The modern English alphabet is based on the Latin alphabet. However, the Latin alphabet is not the original alphabet of the English language. Prior to the Latin alphabet, the Anglo-Saxon furthorc runic alphabet was utilized.
Old English Alphabet
Runes are hieroglyphic characters of a writing system brought to England by Anglo-Saxon settlers in the 5th or 6th century. The origin of runic writing is unknown, but is thought to be derived from an alphabet in the Mediterranean region.
In the 7th century, Christian missionaries introduced the Latin alphabet to England. The runic alphabet gradually died out after inception of the Latin alphabet, although it continued to be used to a lesser degree until the 12th century.
The runic alphabet did, however, contribute additional letters to the Latin alphabet: þ Þ, known as "thorn", and (Ƿ ƿ), known as "wynn". Ð ð, known as "eth", and (Ȝ ȝ), known as "yogh".
Two ligatures, named after runic characters, Æ æ (a-e), called "ash", and Œ œ (o-e), called "eth", also became distinct letters.
In 1011, the Latin alphabet was recorded with 24 letters, the ampersand, a character denoting the word "and" and four English letters by a writer, Byrhferð, as follows:
Modern English Alphabet
The letters "thorn", "eth", "wynn", and "yogh" fell out of use during the Middle English era. Thorn was replaced by "th" in the 15th century, while eth was similarly displaced by "th" during the 1300’s. The combination of "uu" was used in lieu of wynn beginning in the 13th century. This combination later merged into "w". The digraph of "gh" supplanted Yogh during the 1400's.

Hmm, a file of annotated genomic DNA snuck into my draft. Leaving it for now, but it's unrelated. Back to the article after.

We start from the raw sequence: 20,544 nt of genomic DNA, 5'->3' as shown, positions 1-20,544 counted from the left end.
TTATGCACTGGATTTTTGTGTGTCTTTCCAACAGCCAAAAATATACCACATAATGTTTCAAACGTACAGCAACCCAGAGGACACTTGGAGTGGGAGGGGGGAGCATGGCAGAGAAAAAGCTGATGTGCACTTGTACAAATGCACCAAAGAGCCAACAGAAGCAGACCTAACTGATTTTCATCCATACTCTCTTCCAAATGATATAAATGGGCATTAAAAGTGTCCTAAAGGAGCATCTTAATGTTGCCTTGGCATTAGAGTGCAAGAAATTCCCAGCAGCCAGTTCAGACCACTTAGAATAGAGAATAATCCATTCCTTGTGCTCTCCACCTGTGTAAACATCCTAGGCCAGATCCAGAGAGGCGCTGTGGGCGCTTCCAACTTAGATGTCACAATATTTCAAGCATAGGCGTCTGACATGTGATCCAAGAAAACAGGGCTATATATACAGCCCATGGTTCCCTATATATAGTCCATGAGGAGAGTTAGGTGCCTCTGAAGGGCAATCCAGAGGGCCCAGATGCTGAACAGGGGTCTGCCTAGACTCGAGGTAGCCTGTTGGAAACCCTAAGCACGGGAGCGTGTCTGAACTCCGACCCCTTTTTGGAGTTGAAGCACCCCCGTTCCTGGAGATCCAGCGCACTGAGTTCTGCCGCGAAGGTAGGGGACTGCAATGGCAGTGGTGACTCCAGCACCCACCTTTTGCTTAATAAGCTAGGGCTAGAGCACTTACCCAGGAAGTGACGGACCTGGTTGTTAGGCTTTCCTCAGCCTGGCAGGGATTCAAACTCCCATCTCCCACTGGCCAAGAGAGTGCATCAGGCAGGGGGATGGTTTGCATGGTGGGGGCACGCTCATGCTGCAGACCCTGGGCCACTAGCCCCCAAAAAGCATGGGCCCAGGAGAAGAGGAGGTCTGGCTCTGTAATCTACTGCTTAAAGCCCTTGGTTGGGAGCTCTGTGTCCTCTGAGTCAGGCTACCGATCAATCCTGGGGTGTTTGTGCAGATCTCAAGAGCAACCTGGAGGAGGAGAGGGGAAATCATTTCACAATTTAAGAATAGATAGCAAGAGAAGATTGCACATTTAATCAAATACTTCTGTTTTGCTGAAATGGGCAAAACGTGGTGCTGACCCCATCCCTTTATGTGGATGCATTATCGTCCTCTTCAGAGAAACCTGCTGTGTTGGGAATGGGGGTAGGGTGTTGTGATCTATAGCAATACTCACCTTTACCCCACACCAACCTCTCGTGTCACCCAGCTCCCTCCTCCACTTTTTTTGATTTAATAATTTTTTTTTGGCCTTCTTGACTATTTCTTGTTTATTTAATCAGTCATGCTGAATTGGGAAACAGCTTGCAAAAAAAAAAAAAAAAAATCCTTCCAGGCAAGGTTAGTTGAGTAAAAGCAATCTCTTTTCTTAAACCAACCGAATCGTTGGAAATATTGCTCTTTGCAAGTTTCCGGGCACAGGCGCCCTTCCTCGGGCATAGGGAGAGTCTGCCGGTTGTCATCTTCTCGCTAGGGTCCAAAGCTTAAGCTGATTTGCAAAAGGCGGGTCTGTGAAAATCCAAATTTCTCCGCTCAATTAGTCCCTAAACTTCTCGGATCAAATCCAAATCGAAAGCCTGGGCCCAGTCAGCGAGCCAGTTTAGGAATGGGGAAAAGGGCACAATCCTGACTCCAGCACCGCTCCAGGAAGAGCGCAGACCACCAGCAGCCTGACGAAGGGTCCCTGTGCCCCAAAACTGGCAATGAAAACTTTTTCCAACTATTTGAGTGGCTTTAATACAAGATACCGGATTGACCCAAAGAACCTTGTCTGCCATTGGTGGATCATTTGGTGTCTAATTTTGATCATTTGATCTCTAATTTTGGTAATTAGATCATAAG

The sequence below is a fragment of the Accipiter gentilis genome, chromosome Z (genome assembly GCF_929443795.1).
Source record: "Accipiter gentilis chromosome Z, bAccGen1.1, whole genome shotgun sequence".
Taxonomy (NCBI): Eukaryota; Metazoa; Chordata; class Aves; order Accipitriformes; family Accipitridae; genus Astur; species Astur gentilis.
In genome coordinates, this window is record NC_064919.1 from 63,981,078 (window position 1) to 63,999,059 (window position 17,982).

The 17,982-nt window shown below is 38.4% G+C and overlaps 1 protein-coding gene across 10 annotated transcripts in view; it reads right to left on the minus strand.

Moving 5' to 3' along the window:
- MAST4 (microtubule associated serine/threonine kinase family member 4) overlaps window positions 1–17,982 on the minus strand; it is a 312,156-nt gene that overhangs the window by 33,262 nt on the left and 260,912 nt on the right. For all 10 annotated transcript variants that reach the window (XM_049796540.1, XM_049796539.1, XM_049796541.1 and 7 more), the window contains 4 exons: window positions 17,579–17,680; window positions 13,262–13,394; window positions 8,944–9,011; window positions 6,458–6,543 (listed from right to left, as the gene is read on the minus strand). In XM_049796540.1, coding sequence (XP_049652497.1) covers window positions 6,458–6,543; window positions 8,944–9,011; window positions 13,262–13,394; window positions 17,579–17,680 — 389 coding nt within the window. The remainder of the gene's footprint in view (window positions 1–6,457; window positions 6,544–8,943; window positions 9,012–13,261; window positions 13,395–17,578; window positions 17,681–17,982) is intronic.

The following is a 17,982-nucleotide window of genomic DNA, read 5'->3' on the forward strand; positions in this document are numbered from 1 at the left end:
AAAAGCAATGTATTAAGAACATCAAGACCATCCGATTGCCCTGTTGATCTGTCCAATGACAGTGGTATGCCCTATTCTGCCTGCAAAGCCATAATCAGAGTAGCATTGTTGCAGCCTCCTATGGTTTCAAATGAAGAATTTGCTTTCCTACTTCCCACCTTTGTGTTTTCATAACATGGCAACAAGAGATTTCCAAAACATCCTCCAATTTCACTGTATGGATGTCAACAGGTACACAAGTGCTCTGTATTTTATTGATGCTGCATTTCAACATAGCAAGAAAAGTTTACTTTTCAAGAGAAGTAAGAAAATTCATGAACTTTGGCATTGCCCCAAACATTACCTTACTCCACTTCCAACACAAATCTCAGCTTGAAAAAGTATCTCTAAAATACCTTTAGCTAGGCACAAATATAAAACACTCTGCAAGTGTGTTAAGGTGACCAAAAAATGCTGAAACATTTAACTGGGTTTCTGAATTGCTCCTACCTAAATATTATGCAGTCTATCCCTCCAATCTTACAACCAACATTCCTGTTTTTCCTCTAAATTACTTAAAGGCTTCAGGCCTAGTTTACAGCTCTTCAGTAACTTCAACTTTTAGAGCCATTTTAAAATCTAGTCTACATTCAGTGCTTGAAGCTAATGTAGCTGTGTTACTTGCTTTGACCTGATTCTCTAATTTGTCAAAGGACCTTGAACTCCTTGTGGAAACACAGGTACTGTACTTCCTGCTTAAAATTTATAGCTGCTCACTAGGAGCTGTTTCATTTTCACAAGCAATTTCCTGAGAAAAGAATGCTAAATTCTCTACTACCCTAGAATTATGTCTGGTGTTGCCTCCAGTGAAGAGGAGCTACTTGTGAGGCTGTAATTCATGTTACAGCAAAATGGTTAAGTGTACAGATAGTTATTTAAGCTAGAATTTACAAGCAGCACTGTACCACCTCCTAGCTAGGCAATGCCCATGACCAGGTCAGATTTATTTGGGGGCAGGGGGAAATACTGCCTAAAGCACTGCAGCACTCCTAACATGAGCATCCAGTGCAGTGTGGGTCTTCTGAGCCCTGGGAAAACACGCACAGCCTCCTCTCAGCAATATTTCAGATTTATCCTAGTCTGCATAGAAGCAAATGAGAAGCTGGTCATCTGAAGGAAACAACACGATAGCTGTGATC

While "&" was included in the Latin alphabet list of 1011, it is not formally a part of the English alphabet. The character is, in actuality, a symbol for the word "and".
The modern English alphabet now consists of 26 letters, with uppercase (majuscule) and lowercase (minuscule) forms:
Of the 26 letters, A, E, I, O and U are vowels and the remainder consonants. W and Y sometimes substitute for vowels in words that do not contain any of the five traditional vowels.
Although no longer a formal part of the modern English alphabet, æ and œ continue to be used for spelling of Greek and Latin words in academic writing and in the modified forms of "ae" and "oe" in informal writing. American English generally no longer uses these ligatures, with a single "e" taking their place.
"E" is the most commonly used letter of the English alphabet and "Z" is used the least.
The "alphabet song" frequently teaches the modern English alphabet. The alphabet is recited to the melody of "Twinkle Twinkle Little Star", a tune composed by Mozart.